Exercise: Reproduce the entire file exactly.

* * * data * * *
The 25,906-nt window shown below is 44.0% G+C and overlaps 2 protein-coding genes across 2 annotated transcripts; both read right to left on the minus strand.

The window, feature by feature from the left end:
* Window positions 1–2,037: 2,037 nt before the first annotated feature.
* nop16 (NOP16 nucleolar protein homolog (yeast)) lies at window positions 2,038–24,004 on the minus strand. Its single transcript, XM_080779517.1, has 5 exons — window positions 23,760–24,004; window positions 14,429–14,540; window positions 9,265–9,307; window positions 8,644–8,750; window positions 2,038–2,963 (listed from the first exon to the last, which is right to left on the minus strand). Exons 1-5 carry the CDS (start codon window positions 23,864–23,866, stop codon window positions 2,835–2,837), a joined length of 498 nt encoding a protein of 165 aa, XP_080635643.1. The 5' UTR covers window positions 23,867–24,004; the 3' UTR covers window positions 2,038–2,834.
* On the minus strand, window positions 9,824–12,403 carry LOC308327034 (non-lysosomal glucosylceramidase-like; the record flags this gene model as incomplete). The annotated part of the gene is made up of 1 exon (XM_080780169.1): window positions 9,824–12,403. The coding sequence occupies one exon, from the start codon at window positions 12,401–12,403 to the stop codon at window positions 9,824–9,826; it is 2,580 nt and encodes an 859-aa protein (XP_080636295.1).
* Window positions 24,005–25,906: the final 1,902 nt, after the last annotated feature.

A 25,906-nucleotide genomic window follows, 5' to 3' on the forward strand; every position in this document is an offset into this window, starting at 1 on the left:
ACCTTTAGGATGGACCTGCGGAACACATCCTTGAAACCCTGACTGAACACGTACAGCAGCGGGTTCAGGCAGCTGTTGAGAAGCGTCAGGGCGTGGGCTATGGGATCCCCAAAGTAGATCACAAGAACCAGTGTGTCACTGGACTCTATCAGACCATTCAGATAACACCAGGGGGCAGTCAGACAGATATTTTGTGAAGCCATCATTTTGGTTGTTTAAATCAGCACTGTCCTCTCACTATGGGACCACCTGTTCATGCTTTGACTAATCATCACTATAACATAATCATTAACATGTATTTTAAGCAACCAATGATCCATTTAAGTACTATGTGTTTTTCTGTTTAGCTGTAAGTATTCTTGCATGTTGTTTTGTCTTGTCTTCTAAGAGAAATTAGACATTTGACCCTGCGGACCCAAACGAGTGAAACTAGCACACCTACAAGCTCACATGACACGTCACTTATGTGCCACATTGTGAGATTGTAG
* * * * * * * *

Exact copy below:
The 25,906-nt window shown below is 44.0% G+C and overlaps 2 protein-coding genes across 2 annotated transcripts; both read right to left on the minus strand.

The window, feature by feature from the left end:
* Window positions 1–2,037: 2,037 nt before the first annotated feature.
* nop16 (NOP16 nucleolar protein homolog (yeast)) lies at window positions 2,038–24,004 on the minus strand. Its single transcript, XM_080779517.1, has 5 exons — window positions 23,760–24,004; window positions 14,429–14,540; window positions 9,265–9,307; window positions 8,644–8,750; window positions 2,038–2,963 (listed from the first exon to the last, which is right to left on the minus strand). Exons 1-5 carry the CDS (start codon window positions 23,864–23,866, stop codon window positions 2,835–2,837), a joined length of 498 nt encoding a protein of 165 aa, XP_080635643.1. The 5' UTR covers window positions 23,867–24,004; the 3' UTR covers window positions 2,038–2,834.
* On the minus strand, window positions 9,824–12,403 carry LOC308327034 (non-lysosomal glucosylceramidase-like; the record flags this gene model as incomplete). The annotated part of the gene is made up of 1 exon (XM_080780169.1): window positions 9,824–12,403. The coding sequence occupies one exon, from the start codon at window positions 12,401–12,403 to the stop codon at window positions 9,824–9,826; it is 2,580 nt and encodes an 859-aa protein (XP_080636295.1).
* Window positions 24,005–25,906: the final 1,902 nt, after the last annotated feature.

A 25,906-nucleotide genomic window follows, 5' to 3' on the forward strand; every position in this document is an offset into this window, starting at 1 on the left:
ACCTTTAGGATGGACCTGCGGAACACATCCTTGAAACCCTGACTGAACACGTACAGCAGCGGGTTCAGGCAGCTGTTGAGAAGCGTCAGGGCGTGGGCTATGGGATCCCCAAAGTAGATCACAAGAACCAGTGTGTCACTGGACTCTATCAGACCATTCAGATAACACCAGGGGGCAGTCAGACAGATATTTTGTGAAGCCATCATTTTGGTTGTTTAAATCAGCACTGTCCTCTCACTATGGGACCACCTGTTCATGCTTTGACTAATCATCACTATAACATAATCATTAACATGTATTTTAAGCAACCAATGATCCATTTAAGTACTATGTGTTTTTCTGTTTAGCTGTAAGTATTCTTGCATGTTGTTTTGTCTTGTCTTCTAAGAGAAATTAGACATTTGACCCTGCGGACCCAAACGAGTGAAACTAGCACACCTACAAGCTCACATGACACGTCACTTATGTGCCACATTGTGAGATTGTAG